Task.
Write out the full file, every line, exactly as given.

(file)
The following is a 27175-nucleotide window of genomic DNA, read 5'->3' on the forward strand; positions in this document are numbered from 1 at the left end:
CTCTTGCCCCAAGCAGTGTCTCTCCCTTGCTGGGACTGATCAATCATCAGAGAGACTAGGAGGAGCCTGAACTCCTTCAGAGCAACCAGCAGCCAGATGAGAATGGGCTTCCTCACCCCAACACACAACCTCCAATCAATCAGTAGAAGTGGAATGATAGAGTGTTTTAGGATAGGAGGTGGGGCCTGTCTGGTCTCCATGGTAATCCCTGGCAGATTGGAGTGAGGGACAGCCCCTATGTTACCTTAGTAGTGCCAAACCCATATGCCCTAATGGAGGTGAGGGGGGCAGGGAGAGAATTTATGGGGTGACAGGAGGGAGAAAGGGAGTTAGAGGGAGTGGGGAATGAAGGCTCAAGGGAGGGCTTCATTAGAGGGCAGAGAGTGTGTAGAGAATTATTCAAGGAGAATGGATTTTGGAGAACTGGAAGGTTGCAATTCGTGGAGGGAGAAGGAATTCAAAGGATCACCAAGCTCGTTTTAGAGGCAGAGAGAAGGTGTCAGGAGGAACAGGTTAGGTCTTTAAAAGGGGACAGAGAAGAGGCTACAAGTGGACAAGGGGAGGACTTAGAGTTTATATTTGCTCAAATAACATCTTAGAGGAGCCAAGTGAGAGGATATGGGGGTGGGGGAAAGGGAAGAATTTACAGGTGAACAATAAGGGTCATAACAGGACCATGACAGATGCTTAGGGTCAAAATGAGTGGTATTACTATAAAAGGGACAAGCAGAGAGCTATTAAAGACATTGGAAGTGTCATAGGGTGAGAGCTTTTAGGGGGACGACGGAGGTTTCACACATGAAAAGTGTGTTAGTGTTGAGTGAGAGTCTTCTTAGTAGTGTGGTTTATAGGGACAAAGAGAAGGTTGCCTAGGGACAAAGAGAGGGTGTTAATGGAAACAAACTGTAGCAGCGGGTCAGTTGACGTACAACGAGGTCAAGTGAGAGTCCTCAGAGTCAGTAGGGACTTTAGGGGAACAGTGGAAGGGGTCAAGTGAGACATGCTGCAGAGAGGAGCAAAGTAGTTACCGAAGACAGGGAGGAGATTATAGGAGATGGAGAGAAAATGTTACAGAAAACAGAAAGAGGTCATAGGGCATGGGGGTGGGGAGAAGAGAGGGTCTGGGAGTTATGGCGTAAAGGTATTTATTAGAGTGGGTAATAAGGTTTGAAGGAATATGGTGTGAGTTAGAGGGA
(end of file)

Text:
The following is a 27175-nucleotide window of genomic DNA, read 5'->3' on the forward strand; positions in this document are numbered from 1 at the left end:
CTCTTGCCCCAAGCAGTGTCTCTCCCTTGCTGGGACTGATCAATCATCAGAGAGACTAGGAGGAGCCTGAACTCCTTCAGAGCAACCAGCAGCCAGATGAGAATGGGCTTCCTCACCCCAACACACAACCTCCAATCAATCAGTAGAAGTGGAATGATAGAGTGTTTTAGGATAGGAGGTGGGGCCTGTCTGGTCTCCATGGTAATCCCTGGCAGATTGGAGTGAGGGACAGCCCCTATGTTACCTTAGTAGTGCCAAACCCATATGCCCTAATGGAGGTGAGGGGGGCAGGGAGAGAATTTATGGGGTGACAGGAGGGAGAAAGGGAGTTAGAGGGAGTGGGGAATGAAGGCTCAAGGGAGGGCTTCATTAGAGGGCAGAGAGTGTGTAGAGAATTATTCAAGGAGAATGGATTTTGGAGAACTGGAAGGTTGCAATTCGTGGAGGGAGAAGGAATTCAAAGGATCACCAAGCTCGTTTTAGAGGCAGAGAGAAGGTGTCAGGAGGAACAGGTTAGGTCTTTAAAAGGGGACAGAGAAGAGGCTACAAGTGGACAAGGGGAGGACTTAGAGTTTATATTTGCTCAAATAACATCTTAGAGGAGCCAAGTGAGAGGATATGGGGGTGGGGGAAAGGGAAGAATTTACAGGTGAACAATAAGGGTCATAACAGGACCATGACAGATGCTTAGGGTCAAAATGAGTGGTATTACTATAAAAGGGACAAGCAGAGAGCTATTAAAGACATTGGAAGTGTCATAGGGTGAGAGCTTTTAGGGGGACGACGGAGGTTTCACACATGAAAAGTGTGTTAGTGTTGAGTGAGAGTCTTCTTAGTAGTGTGGTTTATAGGGACAAAGAGAAGGTTGCCTAGGGACAAAGAGAGGGTGTTAATGGAAACAAACTGTAGCAGCGGGTCAGTTGACGTACAACGAGGTCAAGTGAGAGTCCTCAGAGTCAGTAGGGACTTTAGGGGAACAGTGGAAGGGGTCAAGTGAGACATGCTGCAGAGAGGAGCAAAGTAGTTACCGAAGACAGGGAGGAGATTATAGGAGATGGAGAGAAAATGTTACAGAAAACAGAAAGAGGTCATAGGGCATGGGGGTGGGGAGAAGAGAGGGTCTGGGAGTTATGGCGTAAAGGTATTTATTAGAGTGGGTAATAAGGTTTGAAGGAATATGGTGTGAGTTAGAGGGA